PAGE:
SuSE vs Redhat in 2016
I have been personally fond of SuSE’s Linux operating system and the various toolsets that come with it. I always loved the fact that they were always desktop focused as well (unlike Redhat in my opinion). There are some strategic decisions that SuSE have taken over the years which made freedom activists a bit wary of them. Notably their initial pact with Microsoft. RMS even called for a boycott novel program.
However, till today SuSE have held their grounds. They are arguably number 2 Linux in the enterprise market. Their commitment to freedomware in general remains ambiguous although they have been definitely open source centric in their business model.
For last few years lot of things have changed at Novel and SuSE. First of all, Attachmate bought them over. Being principally an investment company, Attachmate let the companies run freely under three brand names: NetIQ, Novel and SuSE. The whole portfolio again then got sold to MicroFocus recently and that is when things became very very interesting.
So who are MicroFocus? They are most known for their mfcobol product which is mainly used by companies migratin out of mainframe z/os to Linux. mfcobol gives a fairly capable runtime for older cobol programs written for z/os to run on Linux. SuSE on the other hand always had a great story around mainframe migrations. They are the most popular choice in the mainframe migration market with largest share of this niche business. Redhat competes in the space but then again the same mfcobol is proposed to onboard mainframe applications. So when MicroFocus being the number 1 cobol runtime for z/os to Linux migrations, have acquired the number 1 operating system of choice for migrating out of IBM mainframes – the choice for mainframe migration projects is quite clear. And that in itself is a huge growing market with the biggest cash making companies as the clientele.
The other big things happening at SuSE recently are the growth of the company in new areas like openstack cloud and ceph storage. So Redhat offcourse is the most frequent top contributor to both openstack and ceph. In case of ceph it even acquired the main company behind ceph called InkTank. However even then, Redhat’s storage strategy looks quite confused. They have gluster, swift and ceph as choices. And customers do get confused with that even though Redhat makes all efforts to make a meaningful differentiation.
SuSE Storage on the other hand is an integral part of their cloud strategy. SuSE is not shy to propose their storage solution as independent competitor to tier 3 and even tier 2 storage solutions. The Openstack solution has the best HA architecture among all openstack options ( they have been awarded numerous times for this ). The openstack in SuSE’s case is implemented through infrastructure as code (crowbar, chef, barclamps). Redhat on the other hand, lacks in these very areas.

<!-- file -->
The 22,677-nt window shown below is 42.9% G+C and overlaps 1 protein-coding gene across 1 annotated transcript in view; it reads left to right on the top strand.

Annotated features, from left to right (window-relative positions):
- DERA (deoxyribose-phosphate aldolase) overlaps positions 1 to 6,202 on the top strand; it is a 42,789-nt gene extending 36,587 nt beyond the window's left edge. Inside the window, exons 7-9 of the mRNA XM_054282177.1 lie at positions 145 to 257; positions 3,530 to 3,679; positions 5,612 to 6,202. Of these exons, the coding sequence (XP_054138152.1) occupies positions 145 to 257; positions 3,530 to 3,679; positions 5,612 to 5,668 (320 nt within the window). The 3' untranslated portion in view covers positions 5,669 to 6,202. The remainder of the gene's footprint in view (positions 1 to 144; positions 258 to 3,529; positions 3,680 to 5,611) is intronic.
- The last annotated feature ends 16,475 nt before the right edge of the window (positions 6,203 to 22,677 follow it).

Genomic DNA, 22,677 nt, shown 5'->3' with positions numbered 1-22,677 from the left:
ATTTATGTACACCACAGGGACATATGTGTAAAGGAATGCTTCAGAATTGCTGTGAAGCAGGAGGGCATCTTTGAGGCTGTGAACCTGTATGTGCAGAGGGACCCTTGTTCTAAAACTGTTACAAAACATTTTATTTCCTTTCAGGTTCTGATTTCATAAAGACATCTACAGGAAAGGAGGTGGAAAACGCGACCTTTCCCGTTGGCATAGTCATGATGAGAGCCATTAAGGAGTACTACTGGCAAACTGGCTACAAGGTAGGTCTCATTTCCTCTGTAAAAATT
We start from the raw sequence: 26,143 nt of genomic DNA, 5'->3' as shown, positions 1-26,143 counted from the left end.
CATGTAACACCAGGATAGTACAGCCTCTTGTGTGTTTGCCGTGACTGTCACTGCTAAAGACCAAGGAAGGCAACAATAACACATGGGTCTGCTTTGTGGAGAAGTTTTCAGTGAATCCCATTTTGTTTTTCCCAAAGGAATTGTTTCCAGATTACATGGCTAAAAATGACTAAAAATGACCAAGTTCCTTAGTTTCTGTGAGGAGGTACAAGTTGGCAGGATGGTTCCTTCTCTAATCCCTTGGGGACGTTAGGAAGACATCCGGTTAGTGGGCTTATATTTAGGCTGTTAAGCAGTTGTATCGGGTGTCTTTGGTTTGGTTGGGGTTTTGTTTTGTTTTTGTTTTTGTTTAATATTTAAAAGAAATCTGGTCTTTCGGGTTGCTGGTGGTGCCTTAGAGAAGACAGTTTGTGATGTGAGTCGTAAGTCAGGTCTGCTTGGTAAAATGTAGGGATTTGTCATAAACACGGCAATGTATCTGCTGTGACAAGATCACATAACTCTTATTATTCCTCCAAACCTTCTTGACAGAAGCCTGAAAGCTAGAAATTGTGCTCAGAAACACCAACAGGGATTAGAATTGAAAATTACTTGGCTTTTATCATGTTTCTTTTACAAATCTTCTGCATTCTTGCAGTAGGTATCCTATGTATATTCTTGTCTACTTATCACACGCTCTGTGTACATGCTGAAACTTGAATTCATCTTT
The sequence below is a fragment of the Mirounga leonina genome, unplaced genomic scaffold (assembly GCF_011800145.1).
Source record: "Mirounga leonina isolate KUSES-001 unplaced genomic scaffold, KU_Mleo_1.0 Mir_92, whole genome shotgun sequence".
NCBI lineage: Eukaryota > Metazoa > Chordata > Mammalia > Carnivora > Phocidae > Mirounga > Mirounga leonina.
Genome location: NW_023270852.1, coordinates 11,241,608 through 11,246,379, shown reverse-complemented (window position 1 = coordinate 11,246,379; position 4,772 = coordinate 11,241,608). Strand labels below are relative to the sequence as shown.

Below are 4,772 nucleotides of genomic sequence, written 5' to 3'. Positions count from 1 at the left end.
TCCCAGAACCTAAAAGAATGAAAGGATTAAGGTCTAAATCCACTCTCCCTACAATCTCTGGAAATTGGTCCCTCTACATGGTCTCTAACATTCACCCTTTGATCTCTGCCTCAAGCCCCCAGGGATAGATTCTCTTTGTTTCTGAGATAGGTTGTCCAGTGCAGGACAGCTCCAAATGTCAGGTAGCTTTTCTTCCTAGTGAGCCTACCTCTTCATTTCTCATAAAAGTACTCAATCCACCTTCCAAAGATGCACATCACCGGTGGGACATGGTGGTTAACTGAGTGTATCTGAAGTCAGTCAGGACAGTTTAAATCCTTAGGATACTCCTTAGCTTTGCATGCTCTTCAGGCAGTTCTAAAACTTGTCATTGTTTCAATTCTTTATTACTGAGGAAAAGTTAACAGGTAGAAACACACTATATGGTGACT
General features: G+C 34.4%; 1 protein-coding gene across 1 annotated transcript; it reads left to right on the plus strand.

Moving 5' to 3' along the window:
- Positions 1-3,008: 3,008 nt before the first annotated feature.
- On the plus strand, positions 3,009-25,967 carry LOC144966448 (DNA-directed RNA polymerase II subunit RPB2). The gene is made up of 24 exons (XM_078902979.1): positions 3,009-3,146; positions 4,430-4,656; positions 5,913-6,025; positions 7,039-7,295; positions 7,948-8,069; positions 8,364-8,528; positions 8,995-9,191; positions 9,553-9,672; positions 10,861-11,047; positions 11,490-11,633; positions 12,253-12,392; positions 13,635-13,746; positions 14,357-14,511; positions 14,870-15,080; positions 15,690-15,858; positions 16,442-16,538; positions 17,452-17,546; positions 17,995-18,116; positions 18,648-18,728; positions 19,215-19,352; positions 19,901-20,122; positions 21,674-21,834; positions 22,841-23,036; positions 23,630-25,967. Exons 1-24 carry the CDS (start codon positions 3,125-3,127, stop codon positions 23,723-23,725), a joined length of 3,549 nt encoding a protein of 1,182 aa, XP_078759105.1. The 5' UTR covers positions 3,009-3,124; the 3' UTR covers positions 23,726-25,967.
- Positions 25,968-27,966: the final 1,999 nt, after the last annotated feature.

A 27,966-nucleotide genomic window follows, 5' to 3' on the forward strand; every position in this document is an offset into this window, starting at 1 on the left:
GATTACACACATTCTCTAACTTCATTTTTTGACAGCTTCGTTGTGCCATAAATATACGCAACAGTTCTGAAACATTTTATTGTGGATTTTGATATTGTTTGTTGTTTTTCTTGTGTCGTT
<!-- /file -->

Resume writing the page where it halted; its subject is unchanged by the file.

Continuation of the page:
Microfocus then went on to acquire Serena – a leading provider of release automation toolchains with a strong focus area in mainframes. Another great addition complementing their mainframe story. But apart from mainframes, in general devops space also (closely related to cloud), serena toolkit integration with SuSE cloud can prove to be a good solution.
I was always wary of HPE. They seemed to take all good acquisition decisions and somehow not make enough business out of it any further. They seemed to strike right cords in strategy but fail miserably in marketing and sales for new on the edge things. HPE has now been acquired by MicroFocus. Another brilliant acquisition that completes SuSE’s cloud story.
HPE Helion and SuSE cloud are similar offerings. They will be merged. My hunch is SuSE cloud will prevail but with new additions of Helion’s networking and telco focus solutions. But I am more excited about Stackato.
Stackato was a PaaS solution from ActiveState ( Company behind ActivePerl, Comodo IDE ). The solution has great uniqueness. Other that stackato’s case if you look at the PaaS market you will see majorly two camps: CloudFoundry and Docker. Redhat have gone with Docker – Kubernetes stack. Pivotal and Ubuntu are focusing on cloudfoundry. SuSE was also trying to align itself into cloudfoundry domain. Stackato on the other hand was a solution of ActiveState that offered docker based cloudfoundry (the actual cloudfoundry used warden/garden instead of docker).
While Redhat was boasting of Openshift in the PaaS space, SuSE had little to show off. But now with HPE Stackato, hey have a real challenger. Personally, Stackato is my favourite container based PaaS solution.
For long, Redhat’s cloud story had one more major differentiator – cloudforms cloud management platform. Now SuSE has an answer – a better one at that – HPE CSA. CSA is a much more proven and better cloud management platform (although not open source).
So I think SuSE is clearly having lot of good things going for them.
Redhat offcourse is still number 1. But this time SuSE is challenging them from every corner with mighty force of MicroFocus.
The views expressed herein are my personal views and not necessarily of any other person or organization anyway associated with me